I grew up in Minneapolis, in the ’40s and ’50s, three blocks from a rink, but didn’t skate until age 10. When we moved to Princeton for grad school (Ph.D., chemistry) we brought our skates without much hope of skating. One winter in the mid ’60s, the lake froze clear with no snow. I took my skates to campus, and at lunch walked down to the lake from Old Frick Lab, put on my skates at the Boathouse, and started skating. I’ve never been a good skater, with difficulty turning — and then only to the left. So the possibility of skating in a straight line for a long time was attractive. I skated two miles to within 200 or 300 yards of the dam where the ice looked less safe and returned. I was the only one skating and experienced that wonderful feeling of freedom on skates, and going straight, no necessity to turn (and then the let-down and grounding when you take the skates off). Wonderful experience, never duplicated.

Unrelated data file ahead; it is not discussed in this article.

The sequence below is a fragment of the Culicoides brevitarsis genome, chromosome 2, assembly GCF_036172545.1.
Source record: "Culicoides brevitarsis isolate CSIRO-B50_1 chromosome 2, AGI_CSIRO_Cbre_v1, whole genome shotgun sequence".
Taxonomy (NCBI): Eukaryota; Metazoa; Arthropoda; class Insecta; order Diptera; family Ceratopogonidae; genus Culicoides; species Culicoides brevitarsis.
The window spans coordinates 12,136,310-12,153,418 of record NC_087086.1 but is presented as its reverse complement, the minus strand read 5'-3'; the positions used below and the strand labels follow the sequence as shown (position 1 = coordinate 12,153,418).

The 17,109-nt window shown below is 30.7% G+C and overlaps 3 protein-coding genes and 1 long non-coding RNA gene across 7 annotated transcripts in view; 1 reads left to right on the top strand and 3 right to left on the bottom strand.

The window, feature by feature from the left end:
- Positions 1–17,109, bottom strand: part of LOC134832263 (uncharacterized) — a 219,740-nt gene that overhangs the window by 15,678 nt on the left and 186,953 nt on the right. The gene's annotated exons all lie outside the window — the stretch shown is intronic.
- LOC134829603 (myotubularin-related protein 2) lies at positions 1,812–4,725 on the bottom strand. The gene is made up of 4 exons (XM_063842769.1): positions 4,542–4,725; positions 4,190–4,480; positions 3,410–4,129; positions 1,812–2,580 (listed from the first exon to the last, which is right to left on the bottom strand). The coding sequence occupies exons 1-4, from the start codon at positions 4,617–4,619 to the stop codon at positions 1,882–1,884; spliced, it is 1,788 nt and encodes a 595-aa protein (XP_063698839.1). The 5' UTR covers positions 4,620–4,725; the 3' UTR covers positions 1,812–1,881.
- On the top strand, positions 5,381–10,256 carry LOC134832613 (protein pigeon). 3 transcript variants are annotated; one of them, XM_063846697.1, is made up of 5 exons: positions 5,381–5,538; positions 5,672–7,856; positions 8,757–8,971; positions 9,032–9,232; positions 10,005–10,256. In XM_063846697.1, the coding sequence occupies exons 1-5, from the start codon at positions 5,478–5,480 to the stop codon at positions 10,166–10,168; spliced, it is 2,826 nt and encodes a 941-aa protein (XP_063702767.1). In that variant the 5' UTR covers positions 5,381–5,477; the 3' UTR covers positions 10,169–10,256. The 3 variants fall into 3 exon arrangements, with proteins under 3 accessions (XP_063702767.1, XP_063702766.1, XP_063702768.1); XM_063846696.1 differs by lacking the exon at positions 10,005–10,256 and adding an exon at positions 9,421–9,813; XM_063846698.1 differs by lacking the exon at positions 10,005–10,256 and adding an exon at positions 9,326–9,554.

In Response to: A Princeton Pastime Declines as Temperatures Rise